Clathrin functions in the absence of heterotetrameric adaptors and AP180‐related proteins in yeast

Kristen M. Huang, Kathleen D'Hondt, Howard Riezman, Sandra K. Lemmon

Author Affiliations

  1. Kristen M. Huang1,
  2. Kathleen D'Hondt2,
  3. Howard Riezman2 and
  4. Sandra K. Lemmon*,1
  1. 1 Case Western Reserve University, Department of Molecular Biology and Microbiology, Cleveland, OH, 44106‐4960, USA
  2. 2 Biozentrum of the University of Basel, CH‐4056, Basel, Switzerland
  1. *Corresponding author. E-mail: skl{at}


The major coat proteins of clathrin‐coated vesicles are the clathrin triskelion and heterotetrameric associated protein (AP) complexes. The APs are thought to be involved in cargo capture and recruitment of clathrin to the membrane during endocytosis and sorting in the trans‐Golgi network/endosomal system. AP180 is an abundant coat protein in brain clathrin‐coated vesicles, and it has potent clathrin assembly activity. In Saccharomyces cerevisiae, there are 13 genes encoding homologs of heterotetrameric AP subunits and two genes encoding AP180‐related proteins. To test the model that clathrin function is dependent on the heterotetrameric APs and/or AP180 homologs, yeast strains containing multiple disruptions in AP subunit genes, as well as in the two YAP180 genes, were constructed. Surprisingly, the AP deletion strains did not display the phenotypes associated with clathrin deficiency, including slowed growth and endocytosis, defective late Golgi protein retention and impaired cytosol to vacuole/autophagy function. Clathrin‐coated vesicles isolated from multiple AP deletion mutants were morphologically indistinguishable from those from wild‐type cells. These results indicate that clathrin function and recruitment onto membranes are not dependent upon heterotetrameric adaptors or AP180 homologs in yeast. Therefore, alternative mechanisms for clathrin assembly and coated vesicle formation, as well as the role of AP complexes and AP180‐related proteins in these processes, must be considered.


The movement of membrane and proteins through the secretory and endocytic pathways is facilitated by transport vesicles. The formation of these vesicles and collection of vesicle cargo are mediated by coat proteins that are recruited from the cytosol to the membrane. The best characterized coat protein complexes are clathrin and its associated proteins (APs) or adaptors, which are involved in endocytosis at the plasma membrane (PM) and in sorting or retention at the trans‐Golgi network (TGN) (for reviews see Schmid, 1997; Hirst and Robinson, 1998). Soluble clathrin exists as triskelions containing three heavy chains (HCs) trimerized at their C‐termini and three light chains (LCs), one non‐covalently bound to each HC. The two major AP complexes, AP‐1 (TGN sorting) and AP‐2 (PM/endocytosis), are heterotetramers comprised of two ∼100 kDa large chains (β1 and γ in AP‐1; β2 and α in AP‐2), an ∼50 kDa medium chain (μ1 and μ2) and an ∼20 kDa small chain (α1 and σ2). The AP subunits assemble into a complex with a brick‐like morphology containing two protruding ears or appendages corresponding to the C‐terminal regions of the large chains. There is also an AP‐3 complex that shares structural similarities with AP‐1 and AP‐2 (Dell‘Angelica et al., 1997; Simpson et al., 1997). In animal cells, AP‐3 is involved in the formation of and/or targeting to lysosomes and specialized lysosome‐like organelles (e.g. melanosomes and platelet granules) (Ooi et al., 1997; Simpson et al., 1997; Kantheti et al., 1998; Dell'Angelica et al., 1999; Feng et al., 1999). In vitro studies suggest that it also plays a role in the recycling of synaptic vesicles from endosomes (Faundez et al., 1998). Although AP‐3 interacts with clathrin (Dell'Angelica et al., 1998), some studies suggest that this adaptor may also function in clathrin‐independent vesicle budding (Simpson et al., 1997; Faundez et al., 1998).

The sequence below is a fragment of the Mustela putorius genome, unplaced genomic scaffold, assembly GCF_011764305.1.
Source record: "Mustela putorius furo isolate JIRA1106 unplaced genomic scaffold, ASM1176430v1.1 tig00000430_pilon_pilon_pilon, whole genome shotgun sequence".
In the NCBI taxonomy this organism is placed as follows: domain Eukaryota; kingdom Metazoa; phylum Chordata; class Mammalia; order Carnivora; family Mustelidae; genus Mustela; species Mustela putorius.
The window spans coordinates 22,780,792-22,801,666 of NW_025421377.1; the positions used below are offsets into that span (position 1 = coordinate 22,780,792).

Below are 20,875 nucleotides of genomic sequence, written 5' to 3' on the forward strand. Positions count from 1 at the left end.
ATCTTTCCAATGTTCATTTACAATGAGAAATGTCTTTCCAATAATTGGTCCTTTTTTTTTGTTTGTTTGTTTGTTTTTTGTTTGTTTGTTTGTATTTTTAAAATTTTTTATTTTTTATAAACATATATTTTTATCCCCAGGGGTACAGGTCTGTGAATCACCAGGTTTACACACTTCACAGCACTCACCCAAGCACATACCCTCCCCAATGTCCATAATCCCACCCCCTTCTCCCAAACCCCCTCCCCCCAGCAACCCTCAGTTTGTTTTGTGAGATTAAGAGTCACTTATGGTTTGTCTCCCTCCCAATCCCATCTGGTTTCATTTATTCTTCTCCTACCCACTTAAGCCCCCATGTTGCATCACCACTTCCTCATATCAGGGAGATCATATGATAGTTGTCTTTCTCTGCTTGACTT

According to conventional models, the AP complexes, AP‐1 and AP‐2, are central to the formation of clathrin‐coated vesicles (Schmid, 1997; Hirst and Robinson, 1998). They are thought to mediate both vesicle content selection and recruitment of clathrin onto membranes. In this model, APs first bind to membranes, in part by interacting with cytoplasmic domains of proteins destined as cargo in clathrin‐coated vesicles. Soluble triskelions then assemble onto membrane‐associated APs, leading to invagination and vesicle budding. A number of lines of evidence have led to this model. First, AP‐1 and AP‐2 were isolated originally as major components of brain clathrin‐coated vesicles (Keen et al., 1979) and were shown to stimulate the in vitro assembly of clathrin into cages (Zaremba and Keen, 1983). Electron microscopy of clathrin‐coated vesicles and assembled lattices finds APs situated between the membrane and clathrin with the HC N‐terminal domain pointing inward toward the adaptors (Vigers et al., 1986; Heuser and Keen, 1988; Smith et al., 1998). The AP β‐chain ear/hinge region appears to contain the primary binding site for the interaction with the HC terminal domain (Shih et al., 1995; Dell'Angelica et al., 1998). In addition, AP‐1 and AP‐2 co‐localize with clathrin in animal cells, and in vitro studies support their role in promoting clathrin assembly onto membranes (Peeler et al., 1993; Traub et al., 1996; Zhu et al., 1998). Finally, APs can bind directly to tyrosine or di‐leucine‐based sorting motifs in several membrane proteins transported via clathrin‐coated vesicles, supporting the role for the APs in cargo capture and bridging of cargo to clathrin (for reviews see Marks et al., 1997; Le Borgne and Hoflack, 1998, and references therein).